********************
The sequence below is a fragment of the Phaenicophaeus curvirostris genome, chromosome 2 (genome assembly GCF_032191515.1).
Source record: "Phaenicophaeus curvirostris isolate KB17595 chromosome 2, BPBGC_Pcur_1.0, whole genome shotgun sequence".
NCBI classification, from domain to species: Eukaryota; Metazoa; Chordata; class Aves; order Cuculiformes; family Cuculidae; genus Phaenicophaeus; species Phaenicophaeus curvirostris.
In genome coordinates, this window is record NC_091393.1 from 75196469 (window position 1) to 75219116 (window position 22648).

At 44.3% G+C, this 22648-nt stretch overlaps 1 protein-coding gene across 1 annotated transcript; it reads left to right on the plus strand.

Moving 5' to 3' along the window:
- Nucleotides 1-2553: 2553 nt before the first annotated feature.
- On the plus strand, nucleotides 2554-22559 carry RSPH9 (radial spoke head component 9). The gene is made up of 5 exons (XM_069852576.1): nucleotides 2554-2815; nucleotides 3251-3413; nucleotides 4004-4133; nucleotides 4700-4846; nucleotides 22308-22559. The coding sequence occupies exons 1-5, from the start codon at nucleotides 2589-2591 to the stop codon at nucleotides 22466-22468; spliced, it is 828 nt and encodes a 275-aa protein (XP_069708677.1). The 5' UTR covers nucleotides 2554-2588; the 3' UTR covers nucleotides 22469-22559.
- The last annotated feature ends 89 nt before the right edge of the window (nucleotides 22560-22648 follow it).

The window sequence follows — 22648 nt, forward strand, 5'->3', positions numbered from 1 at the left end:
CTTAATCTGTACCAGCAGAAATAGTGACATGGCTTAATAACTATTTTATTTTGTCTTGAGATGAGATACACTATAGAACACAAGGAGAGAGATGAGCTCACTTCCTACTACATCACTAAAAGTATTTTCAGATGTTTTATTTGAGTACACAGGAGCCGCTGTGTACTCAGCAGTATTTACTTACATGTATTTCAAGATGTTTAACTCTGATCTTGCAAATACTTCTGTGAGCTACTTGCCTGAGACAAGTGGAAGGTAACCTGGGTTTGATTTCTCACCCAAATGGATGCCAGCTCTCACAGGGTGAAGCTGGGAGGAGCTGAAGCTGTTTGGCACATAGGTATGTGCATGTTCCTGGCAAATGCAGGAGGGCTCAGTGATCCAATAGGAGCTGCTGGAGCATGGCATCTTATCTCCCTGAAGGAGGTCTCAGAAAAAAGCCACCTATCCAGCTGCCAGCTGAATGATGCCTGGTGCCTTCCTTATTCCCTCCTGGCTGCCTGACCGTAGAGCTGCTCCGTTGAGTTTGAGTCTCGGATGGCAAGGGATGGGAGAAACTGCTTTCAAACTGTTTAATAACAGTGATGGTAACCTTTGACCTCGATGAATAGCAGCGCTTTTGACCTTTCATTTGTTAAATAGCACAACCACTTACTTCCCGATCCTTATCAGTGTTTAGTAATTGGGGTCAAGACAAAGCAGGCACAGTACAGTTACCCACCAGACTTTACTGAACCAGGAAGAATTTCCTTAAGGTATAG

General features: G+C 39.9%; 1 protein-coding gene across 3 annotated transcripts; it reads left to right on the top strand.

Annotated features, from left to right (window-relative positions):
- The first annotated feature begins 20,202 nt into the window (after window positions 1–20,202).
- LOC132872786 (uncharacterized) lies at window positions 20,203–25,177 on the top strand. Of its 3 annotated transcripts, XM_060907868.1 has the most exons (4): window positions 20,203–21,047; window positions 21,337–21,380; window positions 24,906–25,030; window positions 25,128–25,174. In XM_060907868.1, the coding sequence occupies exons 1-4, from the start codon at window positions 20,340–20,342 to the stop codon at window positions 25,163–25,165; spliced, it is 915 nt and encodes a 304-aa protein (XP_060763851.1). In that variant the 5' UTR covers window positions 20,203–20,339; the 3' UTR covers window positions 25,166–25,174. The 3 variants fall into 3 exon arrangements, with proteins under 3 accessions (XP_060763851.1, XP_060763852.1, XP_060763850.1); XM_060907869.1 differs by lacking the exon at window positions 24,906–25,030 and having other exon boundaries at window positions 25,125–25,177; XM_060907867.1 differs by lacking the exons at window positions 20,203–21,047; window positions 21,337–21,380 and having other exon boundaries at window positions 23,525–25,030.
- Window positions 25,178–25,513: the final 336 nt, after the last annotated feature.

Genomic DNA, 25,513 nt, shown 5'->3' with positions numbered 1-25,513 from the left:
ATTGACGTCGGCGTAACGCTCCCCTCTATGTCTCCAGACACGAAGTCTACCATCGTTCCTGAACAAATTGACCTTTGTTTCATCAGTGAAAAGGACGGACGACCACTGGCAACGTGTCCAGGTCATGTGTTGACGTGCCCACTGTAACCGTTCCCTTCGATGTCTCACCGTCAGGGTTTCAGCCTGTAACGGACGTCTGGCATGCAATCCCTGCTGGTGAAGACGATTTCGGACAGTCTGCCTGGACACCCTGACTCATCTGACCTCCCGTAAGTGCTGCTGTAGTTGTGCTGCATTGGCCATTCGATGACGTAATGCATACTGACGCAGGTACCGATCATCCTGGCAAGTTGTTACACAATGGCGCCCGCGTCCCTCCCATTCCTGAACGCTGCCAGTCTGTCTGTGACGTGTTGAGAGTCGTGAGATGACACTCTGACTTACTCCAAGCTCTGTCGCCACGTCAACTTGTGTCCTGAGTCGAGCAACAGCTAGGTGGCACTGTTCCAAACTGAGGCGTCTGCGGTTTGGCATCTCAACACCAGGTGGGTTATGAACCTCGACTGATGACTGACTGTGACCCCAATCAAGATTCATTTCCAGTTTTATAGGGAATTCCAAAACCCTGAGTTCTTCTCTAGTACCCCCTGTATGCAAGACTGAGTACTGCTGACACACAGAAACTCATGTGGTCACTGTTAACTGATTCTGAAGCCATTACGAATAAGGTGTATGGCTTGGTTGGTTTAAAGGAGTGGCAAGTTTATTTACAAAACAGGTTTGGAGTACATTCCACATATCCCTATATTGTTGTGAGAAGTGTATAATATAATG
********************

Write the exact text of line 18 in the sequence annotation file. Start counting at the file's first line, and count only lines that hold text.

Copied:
ATTGACGTCGGCGTAACGCTCCCCTCTATGTCTCCAGACACGAAGTCTACCATCGTTCCTGAACAAATTGACCTTTGTTTCATCAGTGAAAAGGACGGACGACCACTGGCAACGTGTCCAGGTCATGTGTTGACGTGCCCACTGTAACCGTTCCCTTCGATGTCTCACCGTCAGGGTTTCAGCCTGTAACGGACGTCTGGCATGCAATCCCTGCTGGTGAAGACGATTTCGGACAGTCTGCCTGGACACCCTGACTCATCTGACCTCCCGTAAGTGCTGCTGTAGTTGTGCTGCATTGGCCATTCGATGACGTAATGCATACTGACGCAGGTACCGATCATCCTGGCAAGTTGTTACACAATGGCGCCCGCGTCCCTCCCATTCCTGAACGCTGCCAGTCTGTCTGTGACGTGTTGAGAGTCGTGAGATGACACTCTGACTTACTCCAAGCTCTGTCGCCACGTCAACTTGTGTCCTGAGTCGAGCAACAGCTAGGTGGCACTGTTCCAAACTGAGGCGTCTGCGGTTTGGCATCTCAACACCAGGTGGGTTATGAACCTCGACTGATGACTGACTGTGACCCCAATCAAGATTCATTTCCAGTTTTATAGGGAATTCCAAAACCCTGAGTTCTTCTCTAGTACCCCCTGTATGCAAGACTGAGTACTGCTGACACACAGAAACTCATGTGGTCACTGTTAACTGATTCTGAAGCCATTACGAATAAGGTGTATGGCTTGGTTGGTTTAAAGGAGTGGCAAGTTTATTTACAAAACAGGTTTGGAGTACATTCCACATATCCCTATATTGTTGTGAGAAGTGTATAATATAATG